A Texas federal judge on Friday ordered Dish Network to pay about $200 million in damages and contempt sanctions to TiVo, finding that the harm suffered by TiVo by the satellite operator's continued infringement of a key DVR patent is "substantial."
That brings the total damages and sanctions Dish and EchoStar Technologies have been ordered to pay TiVo to approximately $400 million through July 1, 2009.
In June, Judge David Folsom of the U.S. District Court of the Eastern District of Texas found Dish and EchoStar in contempt of a previous patent-infringement ruling and ordered the companies to pay $103 million in damages. Dish and EchoStar appealed that decision to the U.S. Court of Appeals for the Federal Circuit, which requested scheduling of the case for November.
TiVo had requested at least $974.5 million in sanctions from Dish and EchoStar, which TiVo estimated was the amount of DVR profit it made from April 18, 2008, to July 28, 2009.
In his order Friday, Folsom wrote that "TiVo's suggested disgorgement of nearly $1 billion is unreasonable under the circumstances of this case. TiVo's suggested sanction seeks to punish EchoStar for its actions. While the Court can appreciate the impetus behind the desire to see EchoStar punished, the Court cannot approve such an award."
However, Folsom added, if Dish and EchoStar are unsuccessful on appeal and continue "to disregard this Court's orders, the Court will seriously entertain the award of enhanced sanctions."
In the ruling Friday, Folsom calculated the award based on $2.25 per Dish DVR subscriber per month during the contempt period, a rate that includes the jury's rate of $1.25 to compensate TiVo for EchoStar's "continued infringement" and an additional $1.00 sanction to "promote EchoStar's compliance with this court's orders."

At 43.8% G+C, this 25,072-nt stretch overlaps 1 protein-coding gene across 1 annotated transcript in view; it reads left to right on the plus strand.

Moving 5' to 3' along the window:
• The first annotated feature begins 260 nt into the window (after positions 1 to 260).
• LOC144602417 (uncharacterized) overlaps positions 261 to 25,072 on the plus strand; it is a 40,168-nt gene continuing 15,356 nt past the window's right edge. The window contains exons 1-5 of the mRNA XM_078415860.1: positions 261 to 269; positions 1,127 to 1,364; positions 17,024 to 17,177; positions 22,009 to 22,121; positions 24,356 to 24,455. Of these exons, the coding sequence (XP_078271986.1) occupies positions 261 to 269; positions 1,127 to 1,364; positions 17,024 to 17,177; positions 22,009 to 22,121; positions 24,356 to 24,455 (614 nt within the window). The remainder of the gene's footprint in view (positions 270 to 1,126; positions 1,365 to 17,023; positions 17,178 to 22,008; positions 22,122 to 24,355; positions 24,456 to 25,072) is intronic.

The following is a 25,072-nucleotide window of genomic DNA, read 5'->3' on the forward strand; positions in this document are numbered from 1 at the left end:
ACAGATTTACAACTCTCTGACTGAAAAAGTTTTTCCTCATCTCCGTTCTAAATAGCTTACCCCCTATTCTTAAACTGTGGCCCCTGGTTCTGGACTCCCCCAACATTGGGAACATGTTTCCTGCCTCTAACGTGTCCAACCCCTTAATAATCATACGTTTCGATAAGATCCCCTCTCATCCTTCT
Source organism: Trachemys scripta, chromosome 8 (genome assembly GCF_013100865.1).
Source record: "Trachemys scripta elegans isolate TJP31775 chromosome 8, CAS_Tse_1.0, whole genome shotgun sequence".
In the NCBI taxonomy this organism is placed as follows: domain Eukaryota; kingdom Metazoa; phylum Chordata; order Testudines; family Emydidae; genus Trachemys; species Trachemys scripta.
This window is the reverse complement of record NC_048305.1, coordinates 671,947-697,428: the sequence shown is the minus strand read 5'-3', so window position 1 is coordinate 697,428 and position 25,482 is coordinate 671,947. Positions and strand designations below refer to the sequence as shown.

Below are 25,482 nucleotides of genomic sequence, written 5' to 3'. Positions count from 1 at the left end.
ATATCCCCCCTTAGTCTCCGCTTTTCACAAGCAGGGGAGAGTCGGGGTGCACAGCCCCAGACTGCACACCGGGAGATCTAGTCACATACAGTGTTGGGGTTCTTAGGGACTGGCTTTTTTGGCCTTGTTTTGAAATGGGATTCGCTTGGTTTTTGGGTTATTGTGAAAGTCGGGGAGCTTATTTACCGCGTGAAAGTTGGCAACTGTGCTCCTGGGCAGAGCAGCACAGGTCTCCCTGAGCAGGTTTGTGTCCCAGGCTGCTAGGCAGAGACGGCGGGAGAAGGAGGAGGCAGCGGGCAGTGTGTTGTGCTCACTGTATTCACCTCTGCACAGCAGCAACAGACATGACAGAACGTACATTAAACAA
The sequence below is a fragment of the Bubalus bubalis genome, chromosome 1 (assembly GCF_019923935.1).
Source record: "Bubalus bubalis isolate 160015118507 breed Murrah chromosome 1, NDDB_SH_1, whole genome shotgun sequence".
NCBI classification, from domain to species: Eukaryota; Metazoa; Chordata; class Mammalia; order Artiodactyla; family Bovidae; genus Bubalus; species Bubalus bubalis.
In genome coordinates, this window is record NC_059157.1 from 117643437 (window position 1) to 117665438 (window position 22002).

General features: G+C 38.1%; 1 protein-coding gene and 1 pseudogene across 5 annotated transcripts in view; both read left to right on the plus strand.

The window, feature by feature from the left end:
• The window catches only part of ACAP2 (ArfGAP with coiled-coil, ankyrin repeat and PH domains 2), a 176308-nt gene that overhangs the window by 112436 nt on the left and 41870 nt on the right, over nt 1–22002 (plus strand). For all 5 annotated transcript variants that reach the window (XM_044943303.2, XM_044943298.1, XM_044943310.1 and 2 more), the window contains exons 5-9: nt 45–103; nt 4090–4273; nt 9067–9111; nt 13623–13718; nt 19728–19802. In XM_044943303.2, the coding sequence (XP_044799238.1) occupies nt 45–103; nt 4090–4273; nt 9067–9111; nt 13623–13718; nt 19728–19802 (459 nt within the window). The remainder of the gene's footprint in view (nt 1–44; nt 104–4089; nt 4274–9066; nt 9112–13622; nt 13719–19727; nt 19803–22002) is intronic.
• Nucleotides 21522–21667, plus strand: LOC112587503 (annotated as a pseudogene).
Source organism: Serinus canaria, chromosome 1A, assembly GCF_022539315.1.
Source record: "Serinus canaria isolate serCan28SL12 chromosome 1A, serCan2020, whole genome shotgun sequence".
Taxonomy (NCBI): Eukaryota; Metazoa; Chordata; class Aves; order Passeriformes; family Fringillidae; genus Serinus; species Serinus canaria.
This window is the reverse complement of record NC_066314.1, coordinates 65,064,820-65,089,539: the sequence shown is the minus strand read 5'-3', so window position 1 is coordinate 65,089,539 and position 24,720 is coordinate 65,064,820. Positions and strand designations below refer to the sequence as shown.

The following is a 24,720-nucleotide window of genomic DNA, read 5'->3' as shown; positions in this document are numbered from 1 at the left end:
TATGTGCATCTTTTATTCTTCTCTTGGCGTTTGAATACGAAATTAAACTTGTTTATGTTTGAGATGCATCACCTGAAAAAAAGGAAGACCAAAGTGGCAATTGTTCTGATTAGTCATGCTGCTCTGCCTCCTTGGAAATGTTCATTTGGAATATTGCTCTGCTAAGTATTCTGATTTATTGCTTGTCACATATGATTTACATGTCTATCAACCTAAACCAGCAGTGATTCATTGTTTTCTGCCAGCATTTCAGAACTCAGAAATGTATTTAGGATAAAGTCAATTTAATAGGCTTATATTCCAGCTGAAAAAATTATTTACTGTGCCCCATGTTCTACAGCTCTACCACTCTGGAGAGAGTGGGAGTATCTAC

In addition, the court ordered Dish to pay TiVo's attorneys fees and costs incurred during contempt proceedings.
In a statement, TiVo said, "We are confident that this ruling brings us closer to final resolution."
Dish Network and EchoStar said in a statement: "We are pleased that the district court rejected TiVo's request to award a billion dollars in sanctions and that it found that any violation of the injunction was not willful. While we disagree that any amount of sanctions was warranted, the decision confirms our belief that we designed around TiVo's patent in good faith. We believe that we ultimately will prevail on appeal."
The patent at issue in the litigation -- which dates back to January 2004 -- is TiVo's "Multimedia Time Warping System" patent, U.S. Patent No. 6,233,389, granted in May 2001. The patent describes a DVR system that allows for simultaneous storage and playback of TV programming from a cable or satellite source.
Separately, TiVo last month sued AT&T and Verizon Communications for allegedly violating three patents, including the "Time Warp" patent that EchoStar and Dish were found to have infringed.
EchoStar and Dish last fall paid TiVo $104.6 million in initial damages plus those accrued through Sept. 8, 2006, with interest, after the U.S. Supreme Court declined to review the case.
Meanwhile, the U.S. Patent & Trademark Office -- at the request of Dish and EchoStar -- is reviewing the validity of TiVo's Time Warp patent. Last month, the PTO examiner's office issued a preliminary rejection of two claims in the patent. TiVo said the action "is a preliminary finding, entered in the normal course before TiVo has had any opportunity to present its views."